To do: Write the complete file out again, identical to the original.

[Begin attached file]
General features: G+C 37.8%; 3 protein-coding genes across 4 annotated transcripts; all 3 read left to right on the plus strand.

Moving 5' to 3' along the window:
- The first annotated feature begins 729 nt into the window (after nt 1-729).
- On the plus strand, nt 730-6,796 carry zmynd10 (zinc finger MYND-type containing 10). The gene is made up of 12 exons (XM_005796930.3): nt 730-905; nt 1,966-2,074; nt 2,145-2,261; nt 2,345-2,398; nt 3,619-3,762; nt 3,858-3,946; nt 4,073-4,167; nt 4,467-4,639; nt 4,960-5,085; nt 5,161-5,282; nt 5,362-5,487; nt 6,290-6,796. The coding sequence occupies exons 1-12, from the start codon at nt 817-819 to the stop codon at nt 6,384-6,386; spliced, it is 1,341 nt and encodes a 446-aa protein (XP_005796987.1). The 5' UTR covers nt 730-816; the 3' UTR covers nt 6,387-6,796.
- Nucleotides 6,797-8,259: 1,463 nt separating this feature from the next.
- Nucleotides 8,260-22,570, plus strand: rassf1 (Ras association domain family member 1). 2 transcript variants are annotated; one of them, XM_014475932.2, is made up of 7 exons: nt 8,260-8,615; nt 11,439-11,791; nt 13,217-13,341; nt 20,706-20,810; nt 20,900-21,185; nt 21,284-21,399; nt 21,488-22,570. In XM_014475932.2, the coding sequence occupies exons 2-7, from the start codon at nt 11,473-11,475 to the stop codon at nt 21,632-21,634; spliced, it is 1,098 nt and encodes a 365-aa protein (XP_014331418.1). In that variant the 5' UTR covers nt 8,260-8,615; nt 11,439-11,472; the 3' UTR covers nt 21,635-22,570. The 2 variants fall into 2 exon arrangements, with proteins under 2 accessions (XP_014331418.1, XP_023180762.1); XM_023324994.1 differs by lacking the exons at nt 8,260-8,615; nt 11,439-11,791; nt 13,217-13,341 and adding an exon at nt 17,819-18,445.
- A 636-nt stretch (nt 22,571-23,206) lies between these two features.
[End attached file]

General features: G+C 37.8%; 3 protein-coding genes across 4 annotated transcripts; all 3 read left to right on the plus strand.

Moving 5' to 3' along the window:
- The first annotated feature begins 729 nt into the window (after nt 1-729).
- On the plus strand, nt 730-6,796 carry zmynd10 (zinc finger MYND-type containing 10). The gene is made up of 12 exons (XM_005796930.3): nt 730-905; nt 1,966-2,074; nt 2,145-2,261; nt 2,345-2,398; nt 3,619-3,762; nt 3,858-3,946; nt 4,073-4,167; nt 4,467-4,639; nt 4,960-5,085; nt 5,161-5,282; nt 5,362-5,487; nt 6,290-6,796. The coding sequence occupies exons 1-12, from the start codon at nt 817-819 to the stop codon at nt 6,384-6,386; spliced, it is 1,341 nt and encodes a 446-aa protein (XP_005796987.1). The 5' UTR covers nt 730-816; the 3' UTR covers nt 6,387-6,796.
- Nucleotides 6,797-8,259: 1,463 nt separating this feature from the next.
- Nucleotides 8,260-22,570, plus strand: rassf1 (Ras association domain family member 1). 2 transcript variants are annotated; one of them, XM_014475932.2, is made up of 7 exons: nt 8,260-8,615; nt 11,439-11,791; nt 13,217-13,341; nt 20,706-20,810; nt 20,900-21,185; nt 21,284-21,399; nt 21,488-22,570. In XM_014475932.2, the coding sequence occupies exons 2-7, from the start codon at nt 11,473-11,475 to the stop codon at nt 21,632-21,634; spliced, it is 1,098 nt and encodes a 365-aa protein (XP_014331418.1). In that variant the 5' UTR covers nt 8,260-8,615; nt 11,439-11,472; the 3' UTR covers nt 21,635-22,570. The 2 variants fall into 2 exon arrangements, with proteins under 2 accessions (XP_014331418.1, XP_023180762.1); XM_023324994.1 differs by lacking the exons at nt 8,260-8,615; nt 11,439-11,791; nt 13,217-13,341 and adding an exon at nt 17,819-18,445.
- A 636-nt stretch (nt 22,571-23,206) lies between these two features.